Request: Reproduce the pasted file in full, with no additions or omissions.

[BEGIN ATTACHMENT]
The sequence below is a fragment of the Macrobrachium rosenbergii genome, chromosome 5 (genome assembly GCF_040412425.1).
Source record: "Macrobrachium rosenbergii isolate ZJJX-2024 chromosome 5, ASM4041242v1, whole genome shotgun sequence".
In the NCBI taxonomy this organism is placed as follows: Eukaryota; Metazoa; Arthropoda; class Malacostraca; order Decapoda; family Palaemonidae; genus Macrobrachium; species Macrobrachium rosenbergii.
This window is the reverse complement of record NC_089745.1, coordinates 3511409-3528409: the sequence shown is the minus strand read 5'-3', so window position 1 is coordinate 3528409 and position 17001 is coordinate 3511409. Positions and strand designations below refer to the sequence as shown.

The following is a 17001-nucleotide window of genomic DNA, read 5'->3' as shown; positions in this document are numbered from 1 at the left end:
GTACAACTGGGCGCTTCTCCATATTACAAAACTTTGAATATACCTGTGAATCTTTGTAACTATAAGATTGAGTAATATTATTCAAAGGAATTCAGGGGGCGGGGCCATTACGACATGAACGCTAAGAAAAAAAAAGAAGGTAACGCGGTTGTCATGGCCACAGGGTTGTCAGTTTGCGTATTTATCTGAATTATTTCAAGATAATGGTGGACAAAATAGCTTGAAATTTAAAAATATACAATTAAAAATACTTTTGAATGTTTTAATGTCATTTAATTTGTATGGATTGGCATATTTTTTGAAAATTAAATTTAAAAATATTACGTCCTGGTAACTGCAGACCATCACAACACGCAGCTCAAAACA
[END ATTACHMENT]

The sequence below is a fragment of the Macrobrachium rosenbergii genome, chromosome 5 (genome assembly GCF_040412425.1).
Source record: "Macrobrachium rosenbergii isolate ZJJX-2024 chromosome 5, ASM4041242v1, whole genome shotgun sequence".
In the NCBI taxonomy this organism is placed as follows: Eukaryota; Metazoa; Arthropoda; class Malacostraca; order Decapoda; family Palaemonidae; genus Macrobrachium; species Macrobrachium rosenbergii.
This window is the reverse complement of record NC_089745.1, coordinates 3511409-3528409: the sequence shown is the minus strand read 5'-3', so window position 1 is coordinate 3528409 and position 17001 is coordinate 3511409. Positions and strand designations below refer to the sequence as shown.

The following is a 17001-nucleotide window of genomic DNA, read 5'->3' as shown; positions in this document are numbered from 1 at the left end:
GTACAACTGGGCGCTTCTCCATATTACAAAACTTTGAATATACCTGTGAATCTTTGTAACTATAAGATTGAGTAATATTATTCAAAGGAATTCAGGGGGCGGGGCCATTACGACATGAACGCTAAGAAAAAAAAAGAAGGTAACGCGGTTGTCATGGCCACAGGGTTGTCAGTTTGCGTATTTATCTGAATTATTTCAAGATAATGGTGGACAAAATAGCTTGAAATTTAAAAATATACAATTAAAAATACTTTTGAATGTTTTAATGTCATTTAATTTGTATGGATTGGCATATTTTTTGAAAATTAAATTTAAAAATATTACGTCCTGGTAACTGCAGACCATCACAACACGCAGCTCAAAACA